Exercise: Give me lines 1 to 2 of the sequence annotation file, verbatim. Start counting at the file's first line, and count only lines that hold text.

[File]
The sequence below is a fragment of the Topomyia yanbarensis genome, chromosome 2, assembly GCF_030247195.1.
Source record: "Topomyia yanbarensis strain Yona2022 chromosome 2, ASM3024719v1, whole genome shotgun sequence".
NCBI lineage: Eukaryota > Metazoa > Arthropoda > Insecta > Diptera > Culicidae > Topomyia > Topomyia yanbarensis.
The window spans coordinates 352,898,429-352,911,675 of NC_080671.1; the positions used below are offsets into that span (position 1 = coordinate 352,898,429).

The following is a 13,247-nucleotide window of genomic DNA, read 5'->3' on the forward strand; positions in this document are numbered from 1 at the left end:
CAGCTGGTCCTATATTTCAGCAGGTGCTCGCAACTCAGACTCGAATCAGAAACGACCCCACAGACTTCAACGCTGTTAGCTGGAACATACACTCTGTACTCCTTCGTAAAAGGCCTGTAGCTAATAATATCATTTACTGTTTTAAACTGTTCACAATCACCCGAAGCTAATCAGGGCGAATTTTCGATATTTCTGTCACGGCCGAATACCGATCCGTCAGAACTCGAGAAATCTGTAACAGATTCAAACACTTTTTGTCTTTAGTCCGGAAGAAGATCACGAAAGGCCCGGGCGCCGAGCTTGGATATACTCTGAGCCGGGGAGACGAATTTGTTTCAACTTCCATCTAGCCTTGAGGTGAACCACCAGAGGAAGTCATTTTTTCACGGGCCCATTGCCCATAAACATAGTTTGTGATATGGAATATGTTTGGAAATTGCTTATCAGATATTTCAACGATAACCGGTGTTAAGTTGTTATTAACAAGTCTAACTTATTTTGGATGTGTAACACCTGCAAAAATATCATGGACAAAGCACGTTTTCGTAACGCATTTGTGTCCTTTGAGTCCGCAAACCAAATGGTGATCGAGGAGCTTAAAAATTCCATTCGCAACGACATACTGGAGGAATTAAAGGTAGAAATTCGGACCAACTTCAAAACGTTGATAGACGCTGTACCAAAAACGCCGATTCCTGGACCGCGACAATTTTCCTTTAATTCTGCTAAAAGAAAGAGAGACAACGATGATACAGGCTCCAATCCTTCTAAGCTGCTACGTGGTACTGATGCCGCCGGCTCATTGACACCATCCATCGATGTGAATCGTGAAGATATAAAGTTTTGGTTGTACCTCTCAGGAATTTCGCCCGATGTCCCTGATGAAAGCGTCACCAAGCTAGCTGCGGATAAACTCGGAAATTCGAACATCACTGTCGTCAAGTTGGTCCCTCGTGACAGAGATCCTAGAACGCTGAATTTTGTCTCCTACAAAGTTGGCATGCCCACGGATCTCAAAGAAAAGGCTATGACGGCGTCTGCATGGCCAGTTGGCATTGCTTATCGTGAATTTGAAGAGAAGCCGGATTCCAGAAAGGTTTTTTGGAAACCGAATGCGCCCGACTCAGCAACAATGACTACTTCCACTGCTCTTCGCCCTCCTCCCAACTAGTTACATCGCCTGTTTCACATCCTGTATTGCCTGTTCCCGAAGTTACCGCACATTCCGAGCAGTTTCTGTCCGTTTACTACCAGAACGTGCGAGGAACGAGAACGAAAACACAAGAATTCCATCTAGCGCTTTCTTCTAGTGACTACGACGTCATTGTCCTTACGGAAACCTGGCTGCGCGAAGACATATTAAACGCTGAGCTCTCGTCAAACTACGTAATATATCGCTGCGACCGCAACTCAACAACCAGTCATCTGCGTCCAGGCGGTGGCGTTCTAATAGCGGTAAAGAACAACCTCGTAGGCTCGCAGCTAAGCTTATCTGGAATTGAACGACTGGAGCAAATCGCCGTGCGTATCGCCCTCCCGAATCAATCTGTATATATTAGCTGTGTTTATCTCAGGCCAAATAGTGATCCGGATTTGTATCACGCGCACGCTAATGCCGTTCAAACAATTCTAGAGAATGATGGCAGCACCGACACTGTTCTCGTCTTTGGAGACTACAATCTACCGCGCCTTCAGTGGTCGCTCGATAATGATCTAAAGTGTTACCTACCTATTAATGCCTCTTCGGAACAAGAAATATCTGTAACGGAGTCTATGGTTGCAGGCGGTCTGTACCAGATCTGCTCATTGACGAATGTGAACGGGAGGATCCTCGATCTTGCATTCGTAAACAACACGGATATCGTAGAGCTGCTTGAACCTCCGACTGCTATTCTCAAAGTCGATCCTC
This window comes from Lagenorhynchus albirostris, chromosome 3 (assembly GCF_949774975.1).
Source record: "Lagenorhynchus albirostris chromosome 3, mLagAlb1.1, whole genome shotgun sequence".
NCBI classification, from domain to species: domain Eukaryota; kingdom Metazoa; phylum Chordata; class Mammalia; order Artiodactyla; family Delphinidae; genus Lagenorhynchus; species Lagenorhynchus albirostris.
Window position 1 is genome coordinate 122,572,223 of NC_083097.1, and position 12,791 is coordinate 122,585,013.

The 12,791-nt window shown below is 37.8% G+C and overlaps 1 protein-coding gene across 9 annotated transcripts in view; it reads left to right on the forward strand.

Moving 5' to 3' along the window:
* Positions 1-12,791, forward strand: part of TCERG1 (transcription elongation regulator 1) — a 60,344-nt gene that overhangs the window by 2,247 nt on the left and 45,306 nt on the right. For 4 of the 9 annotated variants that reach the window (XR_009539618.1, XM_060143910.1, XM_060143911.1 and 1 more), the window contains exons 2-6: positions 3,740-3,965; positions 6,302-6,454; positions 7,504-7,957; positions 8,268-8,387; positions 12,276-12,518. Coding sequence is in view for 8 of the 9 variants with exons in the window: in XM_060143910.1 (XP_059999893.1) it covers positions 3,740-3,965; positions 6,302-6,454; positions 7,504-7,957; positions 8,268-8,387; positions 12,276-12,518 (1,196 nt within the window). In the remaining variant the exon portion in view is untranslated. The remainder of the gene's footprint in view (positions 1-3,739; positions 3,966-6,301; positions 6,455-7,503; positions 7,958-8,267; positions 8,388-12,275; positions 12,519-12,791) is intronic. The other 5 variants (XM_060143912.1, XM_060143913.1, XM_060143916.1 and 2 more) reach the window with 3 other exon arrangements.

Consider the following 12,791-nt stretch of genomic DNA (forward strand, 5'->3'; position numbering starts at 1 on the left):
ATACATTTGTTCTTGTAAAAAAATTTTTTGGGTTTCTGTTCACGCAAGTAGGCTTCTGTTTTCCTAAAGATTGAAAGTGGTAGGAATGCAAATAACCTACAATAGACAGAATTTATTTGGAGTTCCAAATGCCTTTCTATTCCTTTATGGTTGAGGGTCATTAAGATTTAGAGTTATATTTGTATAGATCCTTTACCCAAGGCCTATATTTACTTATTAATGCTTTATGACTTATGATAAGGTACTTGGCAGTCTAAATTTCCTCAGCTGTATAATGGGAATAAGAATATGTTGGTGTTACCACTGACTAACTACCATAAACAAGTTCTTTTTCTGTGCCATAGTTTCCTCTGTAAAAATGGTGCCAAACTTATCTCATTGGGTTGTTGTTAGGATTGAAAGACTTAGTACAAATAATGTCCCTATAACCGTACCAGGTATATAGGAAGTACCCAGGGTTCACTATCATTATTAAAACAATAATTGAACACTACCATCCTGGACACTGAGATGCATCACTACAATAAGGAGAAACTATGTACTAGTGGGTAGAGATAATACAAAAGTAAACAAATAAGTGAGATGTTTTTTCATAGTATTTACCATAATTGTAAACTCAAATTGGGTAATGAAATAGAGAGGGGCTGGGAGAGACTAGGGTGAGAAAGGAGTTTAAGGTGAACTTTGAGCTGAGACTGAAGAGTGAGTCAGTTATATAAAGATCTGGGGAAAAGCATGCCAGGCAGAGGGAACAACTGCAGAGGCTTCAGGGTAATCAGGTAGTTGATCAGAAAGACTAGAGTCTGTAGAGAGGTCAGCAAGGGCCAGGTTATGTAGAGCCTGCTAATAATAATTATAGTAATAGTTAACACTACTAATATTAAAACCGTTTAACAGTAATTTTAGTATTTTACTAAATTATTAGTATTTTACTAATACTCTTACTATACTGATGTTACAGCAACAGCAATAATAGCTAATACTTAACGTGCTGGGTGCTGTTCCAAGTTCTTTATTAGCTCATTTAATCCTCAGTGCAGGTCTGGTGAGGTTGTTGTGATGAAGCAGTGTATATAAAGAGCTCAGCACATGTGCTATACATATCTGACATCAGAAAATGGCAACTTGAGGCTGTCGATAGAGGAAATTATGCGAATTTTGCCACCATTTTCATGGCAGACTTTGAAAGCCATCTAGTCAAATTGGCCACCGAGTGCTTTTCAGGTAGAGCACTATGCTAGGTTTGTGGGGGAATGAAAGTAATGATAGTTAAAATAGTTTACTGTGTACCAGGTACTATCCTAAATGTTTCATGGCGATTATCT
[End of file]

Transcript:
The sequence below is a fragment of the Topomyia yanbarensis genome, chromosome 2, assembly GCF_030247195.1.
Source record: "Topomyia yanbarensis strain Yona2022 chromosome 2, ASM3024719v1, whole genome shotgun sequence".